Calcium deficiency leads to overexcitability of the muscles and nerves. Muscle cramps and feeling disorders occur. The so-called hypocalcaemic tetany is the main symptom. This means a malfunction of the motor skills and sensibility caused by the undersupply up to the painful muscle spasm, in which the patient remains conscious. The tetanic attack is life-threatening.
Affected people usually complain of feeling disorders such as tingling in the hands and arms. As the process progresses, the muscles contract. The hands take the so-called "paw position" and the feet can form a "pointed foot" due to the cramp. Spasms of the muscles in the mouth often lead to the formation of a "carp" or "fish mouth". In addition, there are muscle cramps in the intestine and bladder area, which can lead to diarrhea, abdominal pain and increased urge to urinate. If the larynx muscles also tense, life-threatening shortness of breath can occur.
If the cause is a lack of parathyroid hormone, additional calcification of various organs can occur. The eyes and brain are often affected, causing clouding of the eye lens and worsening eyesight, as well as headaches, movement and speech disorders, and dementia. If the parathyroid hormone deficiency occurs in childhood, tooth development disorders and short stature are possible. A persistent undersupply of the mineral can lead to the development of osteoporosis.
Treatment for calcium deficiency
If there is a suspicion of undersupply, a doctor should always be consulted who first looks for the cause. The intake of calcium and vitamin D increases the concentration of the mineral in the blood. However, the blood values must be checked regularly in order to rule out an overdose with hypercalcaemia (calcium excess) as a result.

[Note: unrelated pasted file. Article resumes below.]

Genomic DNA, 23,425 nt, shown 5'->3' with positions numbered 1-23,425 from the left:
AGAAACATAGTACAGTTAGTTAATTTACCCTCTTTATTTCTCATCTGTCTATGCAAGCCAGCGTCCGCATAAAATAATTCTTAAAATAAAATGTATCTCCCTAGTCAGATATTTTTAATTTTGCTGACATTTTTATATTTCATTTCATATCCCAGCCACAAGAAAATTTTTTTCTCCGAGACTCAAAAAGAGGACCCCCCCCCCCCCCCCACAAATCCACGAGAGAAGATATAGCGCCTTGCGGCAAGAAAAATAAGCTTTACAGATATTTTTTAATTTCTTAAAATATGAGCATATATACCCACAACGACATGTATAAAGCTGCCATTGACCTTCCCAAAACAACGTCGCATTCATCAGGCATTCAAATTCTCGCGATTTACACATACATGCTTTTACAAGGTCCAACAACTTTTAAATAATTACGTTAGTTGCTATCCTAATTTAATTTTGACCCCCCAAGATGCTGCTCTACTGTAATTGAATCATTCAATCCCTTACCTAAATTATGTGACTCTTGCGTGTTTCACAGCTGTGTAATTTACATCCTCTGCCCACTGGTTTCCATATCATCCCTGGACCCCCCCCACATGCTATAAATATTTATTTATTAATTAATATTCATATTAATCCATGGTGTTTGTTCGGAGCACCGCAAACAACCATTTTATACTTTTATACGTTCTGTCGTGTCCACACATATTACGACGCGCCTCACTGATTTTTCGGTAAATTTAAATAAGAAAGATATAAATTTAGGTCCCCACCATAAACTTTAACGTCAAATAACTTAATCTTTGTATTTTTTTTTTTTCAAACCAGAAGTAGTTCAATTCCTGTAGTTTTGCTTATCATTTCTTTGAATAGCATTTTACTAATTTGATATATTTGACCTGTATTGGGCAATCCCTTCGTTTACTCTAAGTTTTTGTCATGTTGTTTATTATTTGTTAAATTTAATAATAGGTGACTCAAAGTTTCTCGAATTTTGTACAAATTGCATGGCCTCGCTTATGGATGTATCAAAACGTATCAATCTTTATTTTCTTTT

Immediate medical attention should be sought during a life-threatening tetanic attack. As a rule, those affected are promptly supplied with infusions of calcium and other medications in an intensive care unit. The harmless hyperventilation tetany, in which involuntarily deep breathing exhales too much carbon dioxide, is to be distinguished from the tetanic attack, whereby the acid-base ratio is disturbed. The body tries to correct it by introducing calcium into the cells in exchange for hydrogen ions. This leads to an apparent calcium deficiency, which is remedied by compensating for the lack of carbon dioxide by inhaling and exhaling in a bag.
Prevention through a healthy diet
A healthy and balanced diet can prevent calcium deficiency in many cases. Coffee, alcohol, nicotine, fat, sugar and too much salt, on the other hand, lead to an increased excretion of the mineral.
A healthy diet includes many plant-based foods such as fruits and vegetables and whole grains. Fish, meat - not more than two to three times a week - and preferably poultry. Mineral water and milk products are also important to meet the need for calcium and vitamin D, but also phosphorus, vitamin B12, folic acid and protein components. Very good calcium suppliers are cow's milk, yoghurt and cheeses like Emmental, Parmesan, Tilsiter or Gouda.
In addition to milk and milk products, dark green vegetables such as kale, broccoli, spinach and arugula are important sources of calcium. Hazel and Brazil nuts as well as poppy and sesame seeds also contain a lot of the mineral. Children, pregnant women and nursing mothers in particular should drink a glass of milk daily to prevent a deficiency. (ag, no)
Author and source information
This text corresponds to the specifications of the medical literature, medical guidelines and current studies and has been checked by medical doctors.
Dipl. Geogr Astrid Goldmayer, Barbara Schindewolf-Lensch
- German Nutrition Society V .: Calcium reference values, (accessed 04.09.2019), dge
- James L. Lewis, III: Hypocalcaemia, MSD Manual, (accessed 04.09.2019), MSD
- Hans Konrad Biesalski, Stephan Bischoff, Matthias Pirlich et al .: Nutritional Medicine, According to the nutritional medicine curriculum of the German Medical Association and the DGE, Thieme Verlag, 4th edition, 2010
- Christoph Raschka, Stephanie Ruf: Sport and Nutrition, Thieme Verlag, 3rd edition, 2017
ICD codes for this disease: E58ICD codes are internationally valid encodings for medical diagnoses. You can find e.g. in doctor's letters or on disability certificates.